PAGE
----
Sunday, September 24, 2017

How do you get people complete projects during the tenure push?

My last post about getting back to the bench and figuring out how much time a new investigator should take from teaching and admin work spurred a lot of discussion about the pros and cons of having the PI active in the lab. It made me think about motivating and inspiring people. I have been interested in motivation for a long time. When I was a PhD student a new PI came into our lab at 8:30pm and just point blank asked me and the postdoc laboring at our computers "Why are you still here? My people are all gone. How do I get them to stay?" We kind of looked at each other and shrugged "I don't know..." Our boss had been gone for hours to go home to her family, and whether she was there at all didn't make any difference on our hours. We just needed to get work done. That started me thinking about why people commit to a project. Mind, the point here is not the number of hours you spend on it which can vary depending on family and other obligations, but the desire to get results and complete your work. How do you get lab members that are engaged, detail oriented and passionate about their science? You hire this type of person, you'll say. Sure, but you also have to keep them motivated...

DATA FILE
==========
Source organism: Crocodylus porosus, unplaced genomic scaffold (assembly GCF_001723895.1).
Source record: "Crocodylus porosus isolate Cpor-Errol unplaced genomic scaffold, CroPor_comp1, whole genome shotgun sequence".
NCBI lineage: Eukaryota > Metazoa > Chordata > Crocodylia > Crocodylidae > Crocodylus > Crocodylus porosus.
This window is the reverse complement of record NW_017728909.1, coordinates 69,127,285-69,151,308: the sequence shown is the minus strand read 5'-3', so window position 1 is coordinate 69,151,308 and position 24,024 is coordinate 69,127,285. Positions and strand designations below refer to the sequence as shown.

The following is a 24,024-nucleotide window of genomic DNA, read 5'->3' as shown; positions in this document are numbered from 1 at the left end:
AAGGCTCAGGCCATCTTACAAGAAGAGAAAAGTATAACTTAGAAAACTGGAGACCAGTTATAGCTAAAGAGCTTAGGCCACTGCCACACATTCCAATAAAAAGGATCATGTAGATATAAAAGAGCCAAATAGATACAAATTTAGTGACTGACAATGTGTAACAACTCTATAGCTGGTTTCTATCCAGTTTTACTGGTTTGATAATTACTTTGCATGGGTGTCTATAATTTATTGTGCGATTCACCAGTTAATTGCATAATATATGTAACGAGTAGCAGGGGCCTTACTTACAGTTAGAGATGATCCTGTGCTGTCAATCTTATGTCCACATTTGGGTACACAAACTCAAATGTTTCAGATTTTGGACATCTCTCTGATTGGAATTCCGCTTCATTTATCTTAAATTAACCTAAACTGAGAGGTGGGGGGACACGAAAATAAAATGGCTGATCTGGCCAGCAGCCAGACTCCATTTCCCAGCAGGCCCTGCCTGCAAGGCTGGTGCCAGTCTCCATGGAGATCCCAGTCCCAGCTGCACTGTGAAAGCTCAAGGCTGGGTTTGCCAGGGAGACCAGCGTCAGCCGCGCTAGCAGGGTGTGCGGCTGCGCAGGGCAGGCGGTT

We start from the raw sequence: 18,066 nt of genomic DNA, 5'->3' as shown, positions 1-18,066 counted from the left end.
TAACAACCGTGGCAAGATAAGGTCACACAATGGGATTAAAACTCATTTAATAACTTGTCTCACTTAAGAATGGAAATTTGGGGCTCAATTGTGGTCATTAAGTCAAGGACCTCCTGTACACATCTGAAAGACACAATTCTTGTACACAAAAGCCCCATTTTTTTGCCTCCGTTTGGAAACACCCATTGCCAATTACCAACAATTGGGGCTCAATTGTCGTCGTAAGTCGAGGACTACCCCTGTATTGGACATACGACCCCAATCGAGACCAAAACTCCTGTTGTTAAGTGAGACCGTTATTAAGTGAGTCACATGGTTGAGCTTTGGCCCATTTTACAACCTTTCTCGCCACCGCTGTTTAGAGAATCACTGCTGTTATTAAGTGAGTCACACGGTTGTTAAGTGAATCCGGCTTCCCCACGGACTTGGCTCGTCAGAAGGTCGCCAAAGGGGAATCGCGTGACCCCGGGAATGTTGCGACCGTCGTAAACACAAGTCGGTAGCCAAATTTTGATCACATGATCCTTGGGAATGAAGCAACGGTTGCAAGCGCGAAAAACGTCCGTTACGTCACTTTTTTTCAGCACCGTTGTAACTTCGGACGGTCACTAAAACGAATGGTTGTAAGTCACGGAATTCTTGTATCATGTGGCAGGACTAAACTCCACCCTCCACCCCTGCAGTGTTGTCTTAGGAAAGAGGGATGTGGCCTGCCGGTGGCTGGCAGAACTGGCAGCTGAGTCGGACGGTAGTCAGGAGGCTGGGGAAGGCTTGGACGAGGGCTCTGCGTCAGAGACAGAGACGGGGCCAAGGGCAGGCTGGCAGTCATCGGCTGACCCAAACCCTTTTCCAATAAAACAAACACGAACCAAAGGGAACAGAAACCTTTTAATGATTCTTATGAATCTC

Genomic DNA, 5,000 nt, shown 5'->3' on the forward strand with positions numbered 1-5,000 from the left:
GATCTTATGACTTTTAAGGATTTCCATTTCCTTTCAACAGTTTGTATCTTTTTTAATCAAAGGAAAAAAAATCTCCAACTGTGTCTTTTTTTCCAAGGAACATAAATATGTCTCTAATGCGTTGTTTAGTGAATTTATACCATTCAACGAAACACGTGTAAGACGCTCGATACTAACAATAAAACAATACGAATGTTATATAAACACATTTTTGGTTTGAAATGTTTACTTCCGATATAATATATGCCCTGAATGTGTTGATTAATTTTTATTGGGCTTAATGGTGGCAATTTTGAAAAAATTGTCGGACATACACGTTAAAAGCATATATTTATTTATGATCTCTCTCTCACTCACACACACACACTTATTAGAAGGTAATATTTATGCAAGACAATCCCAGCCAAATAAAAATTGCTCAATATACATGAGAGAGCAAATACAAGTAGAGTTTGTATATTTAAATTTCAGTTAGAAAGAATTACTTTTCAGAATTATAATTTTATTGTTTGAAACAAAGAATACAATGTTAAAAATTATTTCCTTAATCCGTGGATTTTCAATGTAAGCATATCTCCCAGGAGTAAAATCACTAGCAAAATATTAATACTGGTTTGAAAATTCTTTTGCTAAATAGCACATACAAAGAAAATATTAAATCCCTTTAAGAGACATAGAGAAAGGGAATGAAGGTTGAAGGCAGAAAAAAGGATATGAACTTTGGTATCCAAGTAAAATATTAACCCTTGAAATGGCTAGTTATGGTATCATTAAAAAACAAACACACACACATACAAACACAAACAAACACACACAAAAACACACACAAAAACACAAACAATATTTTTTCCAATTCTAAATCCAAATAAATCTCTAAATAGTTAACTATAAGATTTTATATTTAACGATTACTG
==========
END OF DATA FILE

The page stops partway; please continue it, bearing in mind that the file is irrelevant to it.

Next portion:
When I started the blog 5 years ago (😱) some of my very first posts were about motivation, and I still need to remind myself of that advice from time to time. In one of my first posts I posted about a great book, Drive, by Daniel Pink who discusses behavioral research suggesting that once certain basic salary requirements are met people are motivated by Autonomy, Mastery and Purpose. They need to work independently and develop their own ideas. They need to feel that they have mastered complex theories and techniques. They need to have a good reason for why they are doing what they are doing.